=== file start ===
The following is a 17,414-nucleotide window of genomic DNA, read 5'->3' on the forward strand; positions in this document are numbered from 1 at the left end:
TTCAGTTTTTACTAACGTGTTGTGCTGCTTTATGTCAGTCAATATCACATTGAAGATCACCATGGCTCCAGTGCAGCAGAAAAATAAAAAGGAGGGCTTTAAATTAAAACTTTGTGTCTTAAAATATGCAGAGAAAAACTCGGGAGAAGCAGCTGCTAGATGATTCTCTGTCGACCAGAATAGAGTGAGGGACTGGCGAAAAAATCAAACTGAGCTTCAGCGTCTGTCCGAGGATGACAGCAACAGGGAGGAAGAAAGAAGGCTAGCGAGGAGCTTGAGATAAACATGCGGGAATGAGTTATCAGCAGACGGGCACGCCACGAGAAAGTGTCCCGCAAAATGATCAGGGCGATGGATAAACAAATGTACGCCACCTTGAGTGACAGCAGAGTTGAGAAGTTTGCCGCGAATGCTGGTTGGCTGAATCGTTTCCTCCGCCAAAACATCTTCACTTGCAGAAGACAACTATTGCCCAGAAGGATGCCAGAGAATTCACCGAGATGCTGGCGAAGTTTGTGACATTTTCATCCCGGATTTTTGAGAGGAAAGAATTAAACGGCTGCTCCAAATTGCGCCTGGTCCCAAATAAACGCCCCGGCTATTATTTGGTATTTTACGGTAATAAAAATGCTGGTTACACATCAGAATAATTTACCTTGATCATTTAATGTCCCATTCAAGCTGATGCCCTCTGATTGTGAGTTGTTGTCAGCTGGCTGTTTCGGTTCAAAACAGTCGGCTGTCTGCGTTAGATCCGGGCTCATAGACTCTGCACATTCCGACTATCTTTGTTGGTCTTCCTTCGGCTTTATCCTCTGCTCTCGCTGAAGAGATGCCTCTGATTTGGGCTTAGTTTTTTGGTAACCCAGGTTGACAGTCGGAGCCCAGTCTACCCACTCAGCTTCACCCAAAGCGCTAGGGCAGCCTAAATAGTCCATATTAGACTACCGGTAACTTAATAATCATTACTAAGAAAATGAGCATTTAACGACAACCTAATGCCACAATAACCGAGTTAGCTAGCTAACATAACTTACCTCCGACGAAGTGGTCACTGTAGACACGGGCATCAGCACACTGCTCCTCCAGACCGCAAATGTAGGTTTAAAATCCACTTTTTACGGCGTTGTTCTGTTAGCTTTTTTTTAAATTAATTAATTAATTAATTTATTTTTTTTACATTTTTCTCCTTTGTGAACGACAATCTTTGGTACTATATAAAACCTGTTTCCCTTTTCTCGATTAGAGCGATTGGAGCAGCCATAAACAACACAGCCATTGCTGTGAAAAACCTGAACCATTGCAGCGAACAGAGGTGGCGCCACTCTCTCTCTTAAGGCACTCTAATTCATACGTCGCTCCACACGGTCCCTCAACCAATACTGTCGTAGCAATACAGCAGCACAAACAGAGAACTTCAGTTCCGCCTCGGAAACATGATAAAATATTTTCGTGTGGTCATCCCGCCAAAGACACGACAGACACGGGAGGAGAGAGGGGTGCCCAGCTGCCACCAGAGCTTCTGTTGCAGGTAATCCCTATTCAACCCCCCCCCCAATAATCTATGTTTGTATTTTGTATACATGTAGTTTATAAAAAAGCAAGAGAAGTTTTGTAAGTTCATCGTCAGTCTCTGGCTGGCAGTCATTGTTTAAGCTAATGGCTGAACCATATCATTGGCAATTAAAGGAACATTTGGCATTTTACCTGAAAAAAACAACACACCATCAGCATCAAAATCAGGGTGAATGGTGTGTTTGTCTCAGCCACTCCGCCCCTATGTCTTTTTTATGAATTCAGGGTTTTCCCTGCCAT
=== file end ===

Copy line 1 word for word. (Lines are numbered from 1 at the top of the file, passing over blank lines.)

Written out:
The following is a 17,414-nucleotide window of genomic DNA, read 5'->3' on the forward strand; positions in this document are numbered from 1 at the left end: